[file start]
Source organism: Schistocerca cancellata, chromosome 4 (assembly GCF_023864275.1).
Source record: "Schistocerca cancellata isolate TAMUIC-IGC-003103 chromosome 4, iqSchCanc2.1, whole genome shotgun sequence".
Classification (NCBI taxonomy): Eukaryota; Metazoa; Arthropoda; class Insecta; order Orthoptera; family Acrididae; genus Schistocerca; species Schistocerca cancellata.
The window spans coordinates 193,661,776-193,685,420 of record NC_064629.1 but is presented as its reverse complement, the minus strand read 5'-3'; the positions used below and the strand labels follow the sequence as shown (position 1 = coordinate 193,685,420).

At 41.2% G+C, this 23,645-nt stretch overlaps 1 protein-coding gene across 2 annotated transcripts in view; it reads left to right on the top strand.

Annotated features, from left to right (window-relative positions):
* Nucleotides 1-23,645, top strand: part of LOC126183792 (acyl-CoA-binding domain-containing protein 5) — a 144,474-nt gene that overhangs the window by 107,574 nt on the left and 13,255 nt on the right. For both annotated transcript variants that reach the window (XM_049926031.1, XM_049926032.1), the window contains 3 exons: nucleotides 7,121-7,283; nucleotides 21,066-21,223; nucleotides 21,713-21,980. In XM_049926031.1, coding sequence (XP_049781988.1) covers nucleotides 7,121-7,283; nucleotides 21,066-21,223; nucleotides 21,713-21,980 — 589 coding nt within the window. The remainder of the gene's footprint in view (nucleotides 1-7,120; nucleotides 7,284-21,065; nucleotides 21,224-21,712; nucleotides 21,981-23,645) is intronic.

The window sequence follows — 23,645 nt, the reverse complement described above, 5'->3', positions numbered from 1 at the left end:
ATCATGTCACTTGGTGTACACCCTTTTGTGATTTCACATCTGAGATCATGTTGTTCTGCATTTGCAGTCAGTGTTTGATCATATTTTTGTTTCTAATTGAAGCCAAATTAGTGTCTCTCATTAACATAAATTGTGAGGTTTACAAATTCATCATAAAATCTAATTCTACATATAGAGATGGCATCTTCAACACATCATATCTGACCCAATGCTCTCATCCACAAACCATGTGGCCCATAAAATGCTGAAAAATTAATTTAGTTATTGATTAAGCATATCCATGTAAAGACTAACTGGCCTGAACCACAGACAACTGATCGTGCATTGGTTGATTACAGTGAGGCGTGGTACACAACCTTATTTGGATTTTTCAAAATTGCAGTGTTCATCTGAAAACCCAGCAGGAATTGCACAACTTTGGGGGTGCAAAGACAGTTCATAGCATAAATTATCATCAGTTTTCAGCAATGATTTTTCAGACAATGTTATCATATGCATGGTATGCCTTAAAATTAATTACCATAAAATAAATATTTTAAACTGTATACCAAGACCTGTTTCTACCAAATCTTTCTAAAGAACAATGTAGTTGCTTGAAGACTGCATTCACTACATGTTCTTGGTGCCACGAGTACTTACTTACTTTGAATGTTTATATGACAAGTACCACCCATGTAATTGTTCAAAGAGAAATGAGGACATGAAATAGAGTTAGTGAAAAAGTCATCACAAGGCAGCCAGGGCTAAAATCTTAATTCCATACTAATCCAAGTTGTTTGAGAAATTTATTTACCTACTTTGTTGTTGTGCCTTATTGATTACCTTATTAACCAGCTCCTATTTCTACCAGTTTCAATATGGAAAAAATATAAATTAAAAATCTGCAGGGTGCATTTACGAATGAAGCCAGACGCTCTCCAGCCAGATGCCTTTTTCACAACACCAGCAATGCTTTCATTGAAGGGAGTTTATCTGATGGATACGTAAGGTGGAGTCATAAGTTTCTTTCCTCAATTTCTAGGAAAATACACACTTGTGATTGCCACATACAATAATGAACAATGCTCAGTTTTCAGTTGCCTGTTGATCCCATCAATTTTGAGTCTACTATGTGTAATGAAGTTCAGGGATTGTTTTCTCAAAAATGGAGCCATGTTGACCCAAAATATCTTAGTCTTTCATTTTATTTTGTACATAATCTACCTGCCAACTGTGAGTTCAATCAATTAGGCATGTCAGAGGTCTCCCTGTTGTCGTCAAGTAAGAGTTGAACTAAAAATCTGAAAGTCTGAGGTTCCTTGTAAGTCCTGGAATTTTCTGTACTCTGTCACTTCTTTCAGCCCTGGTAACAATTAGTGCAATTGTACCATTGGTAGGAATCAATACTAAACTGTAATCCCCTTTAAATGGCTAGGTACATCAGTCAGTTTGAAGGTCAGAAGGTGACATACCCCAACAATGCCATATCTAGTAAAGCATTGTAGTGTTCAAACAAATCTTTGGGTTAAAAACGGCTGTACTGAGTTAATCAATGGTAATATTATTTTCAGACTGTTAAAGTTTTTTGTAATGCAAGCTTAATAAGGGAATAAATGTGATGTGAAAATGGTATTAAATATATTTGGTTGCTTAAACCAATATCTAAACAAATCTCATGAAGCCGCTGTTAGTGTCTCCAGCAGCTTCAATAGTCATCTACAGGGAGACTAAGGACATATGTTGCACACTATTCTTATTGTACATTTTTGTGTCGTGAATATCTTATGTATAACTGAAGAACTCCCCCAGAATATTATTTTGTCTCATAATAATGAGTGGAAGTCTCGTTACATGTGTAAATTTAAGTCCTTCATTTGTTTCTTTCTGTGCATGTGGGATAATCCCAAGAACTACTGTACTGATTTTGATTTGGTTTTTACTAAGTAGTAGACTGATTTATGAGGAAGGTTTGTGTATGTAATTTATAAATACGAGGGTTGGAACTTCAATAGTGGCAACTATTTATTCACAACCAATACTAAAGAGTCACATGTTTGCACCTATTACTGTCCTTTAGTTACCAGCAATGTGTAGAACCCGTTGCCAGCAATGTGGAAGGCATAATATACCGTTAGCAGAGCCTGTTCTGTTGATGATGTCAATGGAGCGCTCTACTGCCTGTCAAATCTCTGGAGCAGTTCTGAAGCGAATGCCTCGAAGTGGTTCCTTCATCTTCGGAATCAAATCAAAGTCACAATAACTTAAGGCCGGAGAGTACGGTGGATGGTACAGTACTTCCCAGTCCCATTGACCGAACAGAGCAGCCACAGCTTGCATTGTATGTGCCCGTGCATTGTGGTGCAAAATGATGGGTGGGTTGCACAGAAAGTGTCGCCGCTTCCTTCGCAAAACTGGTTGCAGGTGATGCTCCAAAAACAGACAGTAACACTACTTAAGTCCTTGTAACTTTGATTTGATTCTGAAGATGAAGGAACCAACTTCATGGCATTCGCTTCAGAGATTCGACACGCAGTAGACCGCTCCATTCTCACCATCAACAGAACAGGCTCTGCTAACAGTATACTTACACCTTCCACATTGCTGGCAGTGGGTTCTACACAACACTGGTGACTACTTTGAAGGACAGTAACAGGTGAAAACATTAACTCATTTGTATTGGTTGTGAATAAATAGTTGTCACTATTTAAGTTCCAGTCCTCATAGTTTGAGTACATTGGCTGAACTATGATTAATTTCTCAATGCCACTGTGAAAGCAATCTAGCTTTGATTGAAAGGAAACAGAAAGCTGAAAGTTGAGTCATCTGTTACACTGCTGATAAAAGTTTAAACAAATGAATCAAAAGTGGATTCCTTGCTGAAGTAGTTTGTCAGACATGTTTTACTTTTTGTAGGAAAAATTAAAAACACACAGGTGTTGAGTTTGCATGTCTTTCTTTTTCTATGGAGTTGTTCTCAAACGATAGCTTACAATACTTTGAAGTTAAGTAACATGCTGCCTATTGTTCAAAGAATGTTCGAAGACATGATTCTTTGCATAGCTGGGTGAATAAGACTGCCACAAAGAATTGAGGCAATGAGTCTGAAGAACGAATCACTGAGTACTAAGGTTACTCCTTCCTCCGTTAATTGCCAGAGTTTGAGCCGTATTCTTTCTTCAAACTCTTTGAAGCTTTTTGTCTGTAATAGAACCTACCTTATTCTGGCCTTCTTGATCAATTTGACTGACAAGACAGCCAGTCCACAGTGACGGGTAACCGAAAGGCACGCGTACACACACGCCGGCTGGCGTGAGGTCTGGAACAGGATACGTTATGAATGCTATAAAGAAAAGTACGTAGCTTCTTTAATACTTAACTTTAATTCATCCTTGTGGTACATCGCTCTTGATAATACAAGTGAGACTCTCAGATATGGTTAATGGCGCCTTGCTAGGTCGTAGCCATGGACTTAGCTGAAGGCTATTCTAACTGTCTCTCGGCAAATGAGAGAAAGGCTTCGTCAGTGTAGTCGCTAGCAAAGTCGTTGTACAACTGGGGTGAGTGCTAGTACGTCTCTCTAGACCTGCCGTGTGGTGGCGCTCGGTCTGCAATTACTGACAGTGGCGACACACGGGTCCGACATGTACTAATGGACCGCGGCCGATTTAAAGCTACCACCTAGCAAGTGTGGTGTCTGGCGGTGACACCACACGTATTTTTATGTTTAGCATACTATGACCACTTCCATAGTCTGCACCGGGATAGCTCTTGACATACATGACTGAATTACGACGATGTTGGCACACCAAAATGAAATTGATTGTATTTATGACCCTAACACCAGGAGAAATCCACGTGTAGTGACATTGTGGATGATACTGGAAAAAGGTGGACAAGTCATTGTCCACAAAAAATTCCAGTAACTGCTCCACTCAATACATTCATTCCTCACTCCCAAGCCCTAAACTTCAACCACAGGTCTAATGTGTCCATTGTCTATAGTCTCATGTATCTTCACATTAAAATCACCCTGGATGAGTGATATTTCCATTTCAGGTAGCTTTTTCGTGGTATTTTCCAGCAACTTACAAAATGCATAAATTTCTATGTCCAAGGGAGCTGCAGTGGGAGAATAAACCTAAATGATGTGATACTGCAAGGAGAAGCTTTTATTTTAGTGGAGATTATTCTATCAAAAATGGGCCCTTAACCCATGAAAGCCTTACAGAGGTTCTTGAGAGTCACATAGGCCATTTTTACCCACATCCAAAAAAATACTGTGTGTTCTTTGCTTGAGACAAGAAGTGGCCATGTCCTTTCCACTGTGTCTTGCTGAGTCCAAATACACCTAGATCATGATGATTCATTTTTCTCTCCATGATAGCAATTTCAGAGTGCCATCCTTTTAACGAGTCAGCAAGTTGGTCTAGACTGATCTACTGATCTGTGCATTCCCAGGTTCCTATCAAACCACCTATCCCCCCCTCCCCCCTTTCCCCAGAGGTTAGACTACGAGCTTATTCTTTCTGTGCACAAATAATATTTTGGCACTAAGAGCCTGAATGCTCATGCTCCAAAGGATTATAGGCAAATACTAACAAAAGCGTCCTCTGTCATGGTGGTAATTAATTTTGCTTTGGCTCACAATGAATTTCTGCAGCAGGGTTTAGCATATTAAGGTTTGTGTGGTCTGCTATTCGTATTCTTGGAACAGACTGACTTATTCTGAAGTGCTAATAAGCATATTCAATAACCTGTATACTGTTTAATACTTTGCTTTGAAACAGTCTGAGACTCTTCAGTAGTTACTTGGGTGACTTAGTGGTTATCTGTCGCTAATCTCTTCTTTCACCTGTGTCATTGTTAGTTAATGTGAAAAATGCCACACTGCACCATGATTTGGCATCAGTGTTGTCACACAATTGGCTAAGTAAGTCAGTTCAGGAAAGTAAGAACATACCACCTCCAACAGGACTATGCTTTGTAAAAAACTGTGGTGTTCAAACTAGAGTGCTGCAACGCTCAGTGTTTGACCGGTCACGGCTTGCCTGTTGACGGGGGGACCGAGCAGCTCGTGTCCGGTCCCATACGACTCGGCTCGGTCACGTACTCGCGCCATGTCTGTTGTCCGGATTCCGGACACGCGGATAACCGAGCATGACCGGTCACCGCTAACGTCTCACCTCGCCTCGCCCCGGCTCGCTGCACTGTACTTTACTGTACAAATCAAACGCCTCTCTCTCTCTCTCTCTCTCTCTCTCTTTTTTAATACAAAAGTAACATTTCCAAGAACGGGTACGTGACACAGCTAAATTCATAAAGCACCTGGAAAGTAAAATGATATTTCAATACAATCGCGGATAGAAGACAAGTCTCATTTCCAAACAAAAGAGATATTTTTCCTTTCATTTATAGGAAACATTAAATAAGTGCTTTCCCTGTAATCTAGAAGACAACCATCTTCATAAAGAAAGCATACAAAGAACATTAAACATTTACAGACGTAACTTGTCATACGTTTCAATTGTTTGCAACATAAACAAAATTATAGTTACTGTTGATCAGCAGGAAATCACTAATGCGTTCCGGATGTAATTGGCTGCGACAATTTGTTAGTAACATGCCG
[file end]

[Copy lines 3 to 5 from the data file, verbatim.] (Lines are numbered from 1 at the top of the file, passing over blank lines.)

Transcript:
Classification (NCBI taxonomy): Eukaryota; Metazoa; Arthropoda; class Insecta; order Orthoptera; family Acrididae; genus Schistocerca; species Schistocerca cancellata.
The window spans coordinates 193,661,776-193,685,420 of record NC_064629.1 but is presented as its reverse complement, the minus strand read 5'-3'; the positions used below and the strand labels follow the sequence as shown (position 1 = coordinate 193,685,420).

At 41.2% G+C, this 23,645-nt stretch overlaps 1 protein-coding gene across 2 annotated transcripts in view; it reads left to right on the top strand.